They say — at least in preschools — that the turkey is a funny bird. His head goes bobble bobble. And all he knows is just one word and that is gobble gobble. At least I think that is how the poem goes.

Anyway, I have seen my own share of turkeys around here lately, but they’ve been more about the “bottle, bottle” and in turn their bodies have been going “wobble, wobble.” But that’s why I love the holidays! Overindulgence is my business!

But there have been some other interesting things happening around here too, so I am just going to go ahead and present to you Boozie’s Thanksgiving gossip cornucopia. Best served with a little cornbread dressing and cranberry sauce. I prefer the canned kind with the ridges.

The Great Invisible premieres at the Saenger

Native Mobilian and documentarian Margaret Brown presented her latest work, “The Great Invisible,” which explores the Deepwater Horizon oil spill and its aftermath, at the Saenger Theatre on Thursday, Nov. 20. Brown’s 2008 documentary “The Order of Myths” also hit close to home, as it looked at the racial divide among Mobile’s Mardi Gras societies.

Before the film, there was a reception for Brown at the History Museum of Mobile downtown, where she mingled with friends, family and those who had helped out on the project. One of the “Order of Myths” stars, 2007 MAMGA queen Stefannie Lucas was also there singing Brown’s praises.

Once the wine bottles were emptied at the reception, folks headed over to the Saenger for the documentary.

Many audience members were moved to tears as survivors and the families of those who perished told their harrowing stories and the demons they have had to fight since the tragedy.

Many of the people who were featured in the film made the trip to Mobile to participate in a Q&A session afterwards. The emotional damage this experience inflicted upon them was still very apparent, even four-and-a-half years later.
It was tough, but important to watch.

We all sit around here and talk about how and what we should spend RESTORE act or BP money on and it’s easy to forget about those who lost their loved ones or their lives. It was a much-needed reminder.

It was also a frightening reminder that not much has changed since the spill. On the day of the premiere there was an explosion on another rig out in the Gulf, where at least one man lost his life. There was no spill after it, but the panelists felt it wasn’t’ a question of “if” another spill would happen but “when.”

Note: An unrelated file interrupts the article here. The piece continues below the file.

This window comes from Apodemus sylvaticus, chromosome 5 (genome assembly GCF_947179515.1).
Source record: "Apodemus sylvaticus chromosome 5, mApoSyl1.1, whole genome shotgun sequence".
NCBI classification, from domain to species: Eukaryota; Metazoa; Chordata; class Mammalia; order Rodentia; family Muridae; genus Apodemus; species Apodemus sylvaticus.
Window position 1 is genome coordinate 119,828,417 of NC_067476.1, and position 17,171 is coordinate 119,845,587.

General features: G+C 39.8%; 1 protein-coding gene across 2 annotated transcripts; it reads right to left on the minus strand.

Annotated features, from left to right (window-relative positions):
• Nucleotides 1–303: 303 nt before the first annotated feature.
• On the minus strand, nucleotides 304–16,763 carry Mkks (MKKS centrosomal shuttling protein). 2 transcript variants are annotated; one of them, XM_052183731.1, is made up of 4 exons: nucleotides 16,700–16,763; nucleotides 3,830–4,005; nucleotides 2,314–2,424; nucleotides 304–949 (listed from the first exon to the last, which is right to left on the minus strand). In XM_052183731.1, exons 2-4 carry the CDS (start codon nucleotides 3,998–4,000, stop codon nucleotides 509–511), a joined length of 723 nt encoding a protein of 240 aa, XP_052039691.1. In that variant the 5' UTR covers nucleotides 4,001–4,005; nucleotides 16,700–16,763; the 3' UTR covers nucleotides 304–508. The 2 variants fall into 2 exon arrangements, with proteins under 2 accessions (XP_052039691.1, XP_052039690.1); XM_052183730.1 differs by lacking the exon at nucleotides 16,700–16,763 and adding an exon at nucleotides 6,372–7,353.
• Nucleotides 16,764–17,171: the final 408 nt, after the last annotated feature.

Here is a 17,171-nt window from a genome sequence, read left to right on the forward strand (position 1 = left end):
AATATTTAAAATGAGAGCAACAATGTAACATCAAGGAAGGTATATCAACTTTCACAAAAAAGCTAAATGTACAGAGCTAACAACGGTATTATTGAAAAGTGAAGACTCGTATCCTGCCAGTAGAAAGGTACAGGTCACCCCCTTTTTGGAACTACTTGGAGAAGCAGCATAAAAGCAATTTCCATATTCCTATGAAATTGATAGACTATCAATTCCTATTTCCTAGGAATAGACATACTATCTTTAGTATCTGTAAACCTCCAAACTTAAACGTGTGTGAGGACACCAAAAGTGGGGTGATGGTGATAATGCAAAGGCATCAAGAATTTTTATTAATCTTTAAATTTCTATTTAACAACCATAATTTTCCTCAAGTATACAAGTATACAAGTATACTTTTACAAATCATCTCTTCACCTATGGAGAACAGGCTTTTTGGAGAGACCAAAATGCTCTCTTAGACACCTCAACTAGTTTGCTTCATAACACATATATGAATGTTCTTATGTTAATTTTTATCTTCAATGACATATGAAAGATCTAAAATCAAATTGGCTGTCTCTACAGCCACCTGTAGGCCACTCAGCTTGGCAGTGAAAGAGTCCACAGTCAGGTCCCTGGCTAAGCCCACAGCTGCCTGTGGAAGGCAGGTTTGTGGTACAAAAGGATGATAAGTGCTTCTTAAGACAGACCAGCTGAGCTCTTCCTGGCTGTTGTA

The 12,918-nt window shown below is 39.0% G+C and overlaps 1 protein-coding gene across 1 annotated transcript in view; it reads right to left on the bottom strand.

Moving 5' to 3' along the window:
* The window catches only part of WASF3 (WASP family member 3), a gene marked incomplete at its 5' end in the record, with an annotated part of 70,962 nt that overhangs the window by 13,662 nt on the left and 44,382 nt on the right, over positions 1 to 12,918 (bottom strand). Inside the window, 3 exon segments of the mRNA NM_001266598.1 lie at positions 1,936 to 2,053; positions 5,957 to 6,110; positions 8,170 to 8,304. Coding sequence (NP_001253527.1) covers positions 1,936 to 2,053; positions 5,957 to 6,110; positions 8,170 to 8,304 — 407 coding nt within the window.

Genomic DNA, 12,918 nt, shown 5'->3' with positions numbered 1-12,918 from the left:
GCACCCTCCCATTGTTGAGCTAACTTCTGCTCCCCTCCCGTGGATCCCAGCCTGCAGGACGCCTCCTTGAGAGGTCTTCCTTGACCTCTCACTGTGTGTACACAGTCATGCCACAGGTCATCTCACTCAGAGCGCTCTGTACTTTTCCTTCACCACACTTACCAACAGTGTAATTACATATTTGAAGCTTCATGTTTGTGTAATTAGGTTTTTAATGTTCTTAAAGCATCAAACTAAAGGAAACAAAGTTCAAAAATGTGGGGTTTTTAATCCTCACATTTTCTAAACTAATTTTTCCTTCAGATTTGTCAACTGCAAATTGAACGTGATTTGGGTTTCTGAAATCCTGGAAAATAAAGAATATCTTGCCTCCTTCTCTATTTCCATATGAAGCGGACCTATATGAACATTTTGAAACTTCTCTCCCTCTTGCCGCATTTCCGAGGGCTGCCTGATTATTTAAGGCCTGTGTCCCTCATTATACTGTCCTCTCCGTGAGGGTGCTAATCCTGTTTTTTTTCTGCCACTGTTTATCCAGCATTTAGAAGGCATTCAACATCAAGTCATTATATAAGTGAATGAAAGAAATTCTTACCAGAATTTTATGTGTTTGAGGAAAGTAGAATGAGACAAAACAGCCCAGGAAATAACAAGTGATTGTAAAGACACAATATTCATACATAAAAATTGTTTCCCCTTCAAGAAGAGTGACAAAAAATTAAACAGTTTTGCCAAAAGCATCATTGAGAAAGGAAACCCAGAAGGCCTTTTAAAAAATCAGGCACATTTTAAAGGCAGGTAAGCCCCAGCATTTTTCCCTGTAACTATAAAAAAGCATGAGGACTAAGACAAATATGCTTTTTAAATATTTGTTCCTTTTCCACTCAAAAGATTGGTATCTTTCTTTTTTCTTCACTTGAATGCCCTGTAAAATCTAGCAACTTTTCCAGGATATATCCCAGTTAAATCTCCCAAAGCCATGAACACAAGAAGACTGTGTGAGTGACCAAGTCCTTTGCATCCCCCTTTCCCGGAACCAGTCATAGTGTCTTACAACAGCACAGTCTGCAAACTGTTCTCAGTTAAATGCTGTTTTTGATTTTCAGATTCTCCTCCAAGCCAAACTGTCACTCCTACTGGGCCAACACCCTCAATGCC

Many of our neighbors from Bayou la Batre were also featured in the film, as Brown showed the effect the spill had on fishermen, oystermen and other people in the seafood industry. One volunteer Roosevelt Harris really stole the show with his colorful commentary as he drove around delivering food to his neighbors who were put out of work after the spill. He carried that commentary onto the Saenger stage, where he continued to criticize BP and the subsequent handling of the spill.

And let’s just say he’s not exactly in favor of using BP money for the erection of a convention center in Gulf State Park.

Anyway, it is an amazing piece of work that every Gulf Coast resident must see. Check out Lagniappe film critic Asia Frey’s review in the Nov. 20 issue for a full review.

Making hazing dandy

On the same night of the premiere, there must have been some weird Mardi Gras organization hazing going on or something because men dressed in what seemed to be Sherlock Holmes costumes were standing out on street corners along Royal Street around 5:30 p.m. WTF? Mobile, you so crazy!

Fifty is nifty

Hitting the half-century mark was never so suave as man-about-town Zal Chitty celebrated his birthday at the Athelston Club. 

Chitty was joined by a large group of close friends — many of whom were dapper enough to look like they belonged in “The Great Gatsby.” A few didn’t quite hit that bar, but everyone hit the open bar, and lavish spread. 

The birthday boy had lined up great entertainment, Kansas City Bible Company, a touring band Zal said he met over a bottle of whiskey. The band had the room hopping and even invited Zal’s high school aged nephew up to play some mean electric guitar. 

It was a great party and definitely set the mark for those hitting the half century anytime soon. 

An honest tune

At a downtown establishment late on Sunday night Nov. 23, the musician who was playing there had a little trouble remembering what exactly it was he was supposed to be playing.

But he did let the audience in on why.

According to my spy, the troubador said, “Sorry I forgot what the next song was going to be, I smoked a little pot a while ago.”

Well there you have it. This is your brain. And this is your brain on drugs. Any questions?

Wobble, wobble before the gobble, gobble

Also late on Sunday night, a couple was seen exiting another LoDa establishment. The gentleman of the duo was trying to prop up his lady friend, as she was having trouble walking. He did a fairly good job keeping her upright. That is, until they made it to Cathedral Square where she just fell flat on the ground. He tried to get her back up and moving, but my spy said it appeared to have transitioned into more of a dragging situation at that point. Yikes! Probably watched that Ray Rice video one too many times.

Well kids, that’s all I got this week. Remember to wish for a holiday season full of scandalous shenanigans and just know whether rain or shine, dramatic or scandalous, or just some plain ol’ gossip, I will be there. Ciao!